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Local NHS commits to making changes after patients share their experiences of A&E


The number of people visiting A&E in 2016 increased by 5.3% to 23.57 million. To better understand why more people have been visiting A&E, Healthwatch Reading spoke to patients to find out about their experience.

people waiting in A&E

To help A&E departments cope with increasing pressures and to care for their patients, the Government announced earlier this year that every hospital and GP would need to introduce new systems. When changes to services are proposed, Healthwatch make sure their communities’ needs are taken into consideration.

Healthwatch Reading spent a week in the Royal Berkshire Hospital's A&E department to find out how services are used at the moment and what people think of them. They asked people what made them decide to go to A&E and whether they'd contacted any other health services before coming in, such as 111, their GP or pharmacist. 

They found that:

  • More than half of the people they spoke to had contacted an NHS service beforehand and that 80 per cent had been sent by that service to A&E.
  • Nearly half of those who didn't seek help from another service said they would next time, if provided with more information about who to call. 
  • Some patients can't hear emergency department doctors call them through to the clinical area.
  • There is a lack of seats in the waiting room.
  • Reception staff don't always notice new patients when they arrive.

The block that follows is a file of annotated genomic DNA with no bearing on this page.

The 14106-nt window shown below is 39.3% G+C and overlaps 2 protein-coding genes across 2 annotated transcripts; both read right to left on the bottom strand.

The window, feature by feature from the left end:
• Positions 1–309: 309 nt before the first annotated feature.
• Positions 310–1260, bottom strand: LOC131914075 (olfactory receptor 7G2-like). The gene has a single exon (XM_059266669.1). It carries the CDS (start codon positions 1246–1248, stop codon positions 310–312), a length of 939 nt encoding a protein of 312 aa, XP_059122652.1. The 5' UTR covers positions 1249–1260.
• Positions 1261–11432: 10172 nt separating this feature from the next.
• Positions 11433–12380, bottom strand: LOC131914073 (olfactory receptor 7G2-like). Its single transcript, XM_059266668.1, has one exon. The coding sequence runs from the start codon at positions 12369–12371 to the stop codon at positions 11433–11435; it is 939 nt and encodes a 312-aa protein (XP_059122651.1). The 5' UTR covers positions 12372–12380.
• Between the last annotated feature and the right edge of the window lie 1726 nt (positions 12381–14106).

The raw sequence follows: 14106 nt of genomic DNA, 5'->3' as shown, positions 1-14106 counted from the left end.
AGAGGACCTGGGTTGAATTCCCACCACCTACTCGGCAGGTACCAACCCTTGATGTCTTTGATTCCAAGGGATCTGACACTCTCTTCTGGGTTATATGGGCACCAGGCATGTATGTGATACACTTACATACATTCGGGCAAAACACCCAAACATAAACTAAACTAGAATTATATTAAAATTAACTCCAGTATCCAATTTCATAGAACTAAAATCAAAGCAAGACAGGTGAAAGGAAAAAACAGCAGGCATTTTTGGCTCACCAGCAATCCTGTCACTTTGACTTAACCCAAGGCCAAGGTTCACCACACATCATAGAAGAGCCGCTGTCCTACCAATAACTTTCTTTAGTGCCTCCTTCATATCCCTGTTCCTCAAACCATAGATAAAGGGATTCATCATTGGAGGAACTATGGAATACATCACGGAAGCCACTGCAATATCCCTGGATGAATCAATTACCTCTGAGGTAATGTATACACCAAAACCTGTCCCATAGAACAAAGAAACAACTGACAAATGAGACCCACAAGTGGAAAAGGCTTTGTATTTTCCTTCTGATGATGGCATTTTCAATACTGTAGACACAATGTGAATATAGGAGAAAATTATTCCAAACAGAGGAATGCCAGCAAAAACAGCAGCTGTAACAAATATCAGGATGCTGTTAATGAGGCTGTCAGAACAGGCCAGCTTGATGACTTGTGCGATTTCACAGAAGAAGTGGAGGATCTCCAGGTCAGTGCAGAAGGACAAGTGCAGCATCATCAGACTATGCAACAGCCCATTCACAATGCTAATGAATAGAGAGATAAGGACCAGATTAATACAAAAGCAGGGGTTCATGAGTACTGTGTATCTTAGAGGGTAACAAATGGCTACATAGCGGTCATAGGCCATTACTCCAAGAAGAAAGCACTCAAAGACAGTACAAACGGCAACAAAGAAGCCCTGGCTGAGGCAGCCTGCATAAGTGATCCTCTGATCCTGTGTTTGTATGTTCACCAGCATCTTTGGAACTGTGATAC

Their findings challenged the assumption that people were ‘misusing’ A&E by going there as a first port of call or for minor problems, rather than for serious accidents and emergencies. 

Healthwatch Reading wrote a report and local service leaders have committed to making the suggested changes. They’re going to alter the A&E waiting area, and find ways to meet the needs of people who go to A&E regularly within the community.

Mandeep Kaur Sira, Chief Executive of Healthwatch Reading, said: “People are doing the right thing by seeking help before making a decision to go to A&E, but more often than not they are told by other NHS services to go to hospital. This raises a question about consistency of messages from various services including GPs, 111, the walk-in centre, and others, about the right place to go for their care.”

Find out more about the Healthwatch Network Awards 

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If you would like to find out more about the services available in your local area, get in touch with your local Healthwatch.

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